Kafe Knesset for September 7
Mum’s the word: Israeli officials, as always, kept mum this morning as the country woke up to news of an air strike on a military factory in Syria. The silent treatment follows the traditional ambiguity policy that Israel adopts after every strike. However, the Security Cabinet convened last night for more than three hours – with Iran-Syria topping the agenda. All of this, against the backdrop of Bibi’s recent meeting with Putin and ahead of his scheduled meeting with President Trump. While there are some issues brought to the Cabinet that are usually leaked to the press immediately, these meetings – dealing with Iran, Syria, and Hezbollah are held under an extra veil of secrecy, and Cabinet ministers are traditionally required to sign a special confidentially form. This morning, everyone involved stayed under the radar, for now.
But former officials did weigh in – Amos Yadlin, former IDF intelligence chief, published a series of tweets these morning, using the Twitter thread style that was common in the former Obama-administration. Maybe former US Ambassador Dan Shapiro taught him how to tweet in this manner, since Shapiro is now at the think tank Yadlin heads, the Institute for National Security Studies at Tel Aviv University.
“The strike reported last night is not routine,” Yadlin informed. “It targeted a Syrian military – scientific center for the development and manufacture of, among other things, precision missiles which will have a significant role in the next round of conflict. The factory that was targeted in Masyaf produces the chemical weapons and barrel bombs that have killed thousands of Syrian civilians.” Yadlin of course did not confirm it was an Israel action, but did state that “if the attack was conducted by Israel, it would be a commendable and moral action by Israel against the slaughter in Syria.” The attack, Yadlin continued, sent three important messages – “1. Israel won’t allow for empowerment and production of strategic arms. 2. Israel intends to enforce its redlines despite the fact that the great powers are ignoring them. 3. The presence of Russian air defense does not prevent airstrikes attributed to Israel.” He concluded that “Now it’s important to keep the escalation in check and to prepare for a Syrian-Iranian-Hezbollah response and even opposition from Russia.”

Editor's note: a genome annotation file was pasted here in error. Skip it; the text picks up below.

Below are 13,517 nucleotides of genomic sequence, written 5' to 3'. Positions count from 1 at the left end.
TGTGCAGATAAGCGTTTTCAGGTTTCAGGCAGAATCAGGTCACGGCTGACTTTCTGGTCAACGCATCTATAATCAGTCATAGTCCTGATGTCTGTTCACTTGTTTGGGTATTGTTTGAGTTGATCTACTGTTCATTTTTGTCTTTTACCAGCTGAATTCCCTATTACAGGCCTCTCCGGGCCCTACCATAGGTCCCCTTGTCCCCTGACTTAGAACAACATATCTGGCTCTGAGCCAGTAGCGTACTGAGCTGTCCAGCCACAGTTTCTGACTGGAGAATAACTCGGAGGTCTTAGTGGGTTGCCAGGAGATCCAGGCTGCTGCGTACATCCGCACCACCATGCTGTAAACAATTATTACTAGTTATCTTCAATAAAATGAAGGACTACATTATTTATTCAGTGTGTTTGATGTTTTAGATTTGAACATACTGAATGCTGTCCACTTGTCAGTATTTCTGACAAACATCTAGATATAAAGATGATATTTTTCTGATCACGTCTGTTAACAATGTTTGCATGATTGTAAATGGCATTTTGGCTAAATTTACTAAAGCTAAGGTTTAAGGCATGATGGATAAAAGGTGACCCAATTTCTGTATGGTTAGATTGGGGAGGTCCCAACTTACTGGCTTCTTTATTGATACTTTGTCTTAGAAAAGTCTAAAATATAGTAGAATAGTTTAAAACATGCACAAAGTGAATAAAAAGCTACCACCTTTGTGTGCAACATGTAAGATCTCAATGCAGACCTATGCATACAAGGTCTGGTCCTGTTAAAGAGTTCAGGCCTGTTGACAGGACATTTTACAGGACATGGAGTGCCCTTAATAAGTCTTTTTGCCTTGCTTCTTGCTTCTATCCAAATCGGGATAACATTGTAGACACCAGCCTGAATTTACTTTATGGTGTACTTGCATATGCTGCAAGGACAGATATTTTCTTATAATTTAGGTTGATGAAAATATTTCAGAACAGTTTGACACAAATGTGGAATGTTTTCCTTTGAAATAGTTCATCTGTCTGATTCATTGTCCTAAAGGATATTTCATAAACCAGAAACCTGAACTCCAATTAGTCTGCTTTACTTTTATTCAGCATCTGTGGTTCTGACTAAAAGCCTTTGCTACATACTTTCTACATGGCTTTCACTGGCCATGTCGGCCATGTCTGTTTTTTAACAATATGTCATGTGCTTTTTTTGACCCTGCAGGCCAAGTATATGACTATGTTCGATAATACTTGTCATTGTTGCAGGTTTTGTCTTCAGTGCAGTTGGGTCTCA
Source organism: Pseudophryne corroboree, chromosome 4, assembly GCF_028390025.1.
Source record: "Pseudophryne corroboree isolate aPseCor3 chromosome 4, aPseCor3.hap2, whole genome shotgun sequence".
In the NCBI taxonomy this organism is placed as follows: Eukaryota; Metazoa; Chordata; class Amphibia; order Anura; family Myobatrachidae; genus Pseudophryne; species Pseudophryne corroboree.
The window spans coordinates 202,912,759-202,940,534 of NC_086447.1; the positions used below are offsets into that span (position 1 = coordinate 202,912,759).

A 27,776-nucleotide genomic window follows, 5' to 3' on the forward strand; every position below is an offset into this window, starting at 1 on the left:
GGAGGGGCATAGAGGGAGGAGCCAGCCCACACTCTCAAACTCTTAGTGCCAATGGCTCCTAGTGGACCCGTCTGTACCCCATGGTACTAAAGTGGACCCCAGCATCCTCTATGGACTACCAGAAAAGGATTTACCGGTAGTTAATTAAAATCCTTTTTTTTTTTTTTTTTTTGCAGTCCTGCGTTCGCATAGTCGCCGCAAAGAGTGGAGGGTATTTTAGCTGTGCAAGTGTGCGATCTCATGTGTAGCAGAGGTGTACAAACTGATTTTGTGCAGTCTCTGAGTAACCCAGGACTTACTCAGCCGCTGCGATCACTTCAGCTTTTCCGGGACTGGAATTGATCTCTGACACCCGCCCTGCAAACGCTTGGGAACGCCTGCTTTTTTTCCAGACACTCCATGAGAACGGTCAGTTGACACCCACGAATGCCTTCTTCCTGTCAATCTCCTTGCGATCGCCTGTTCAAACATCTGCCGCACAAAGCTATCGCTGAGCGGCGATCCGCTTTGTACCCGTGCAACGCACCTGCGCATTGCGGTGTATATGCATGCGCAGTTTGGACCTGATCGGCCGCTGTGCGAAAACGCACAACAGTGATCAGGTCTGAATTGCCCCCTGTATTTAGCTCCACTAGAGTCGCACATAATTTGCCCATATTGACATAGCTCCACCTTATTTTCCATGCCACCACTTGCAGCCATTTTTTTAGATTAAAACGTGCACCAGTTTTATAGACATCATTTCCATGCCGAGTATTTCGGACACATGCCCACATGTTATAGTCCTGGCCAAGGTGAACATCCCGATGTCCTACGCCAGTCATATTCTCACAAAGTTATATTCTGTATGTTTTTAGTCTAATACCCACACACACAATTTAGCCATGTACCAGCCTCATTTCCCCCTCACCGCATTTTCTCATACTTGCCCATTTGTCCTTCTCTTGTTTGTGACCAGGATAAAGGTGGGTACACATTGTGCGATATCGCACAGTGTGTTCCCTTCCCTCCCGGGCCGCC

Freedom of the Press for whom? Late last night, the night before a special Government Press Office (GPO) seminar on freedom of press was set to convene in Jerusalem, the Prime Minister ordered a change in the agenda. The PM cancelled the participation of Walid Al Omari, the Al-Jazeera Jerusalem Bureau chief, at the event. The seminar, headlined “The limits of freedom of expression – the dilemma between security and freedom of press,” was supposed to deal with Al-Jazeera as a test case. Al Omari was invited to be part of an expert panel, but in recent days, his scheduled appearance caused some right-wing criticism. A well placed source told Kafe Knesset that when Netanyahu found out about Al Omari’s participation,he “fumed” at GPO director Nitzan Chen, and the PM adamantly demanded the cancellation of Al Omari’s appearance.
Al Jazeera has been one of Bibi’s favorite targets this summer. The PM is supported in this battle by his loyal Communications Minister, Ayoob Kara. Kara, a right wing Israeli Druze MK, has been promoting steps to close down the network’s Israel offices and revoke the GPO cards of its journalists. So far, however, not much has been done practically. The GPO conducted a hearing for Elias Karram, one of the Al Jazeera reporters, who had been accused of being an “active partner in Palestinian resistance.” The GPO then announced that it would suspend the decision to revoke Karram’s press card last week, but Bibi ordered the GPO director, to resume steps to revoke the Al Jazeera journalist’s status and to continue efforts to close their offices.
Communications Minister Ayoob Kara told Kafe Knesset: “I will close Al Jazeera, period, no matter what it costs me. They should stop taking advantage of the freedom of expression in Israel. If they want to open their mouths, they can do it at the dentist. They crossed the line of free speech and are part of terrorism. All the countries in the region say so, and because of our delusions of free speech over security, we are playing into their hands…Security is more important. Without security, we won’t have a state left.”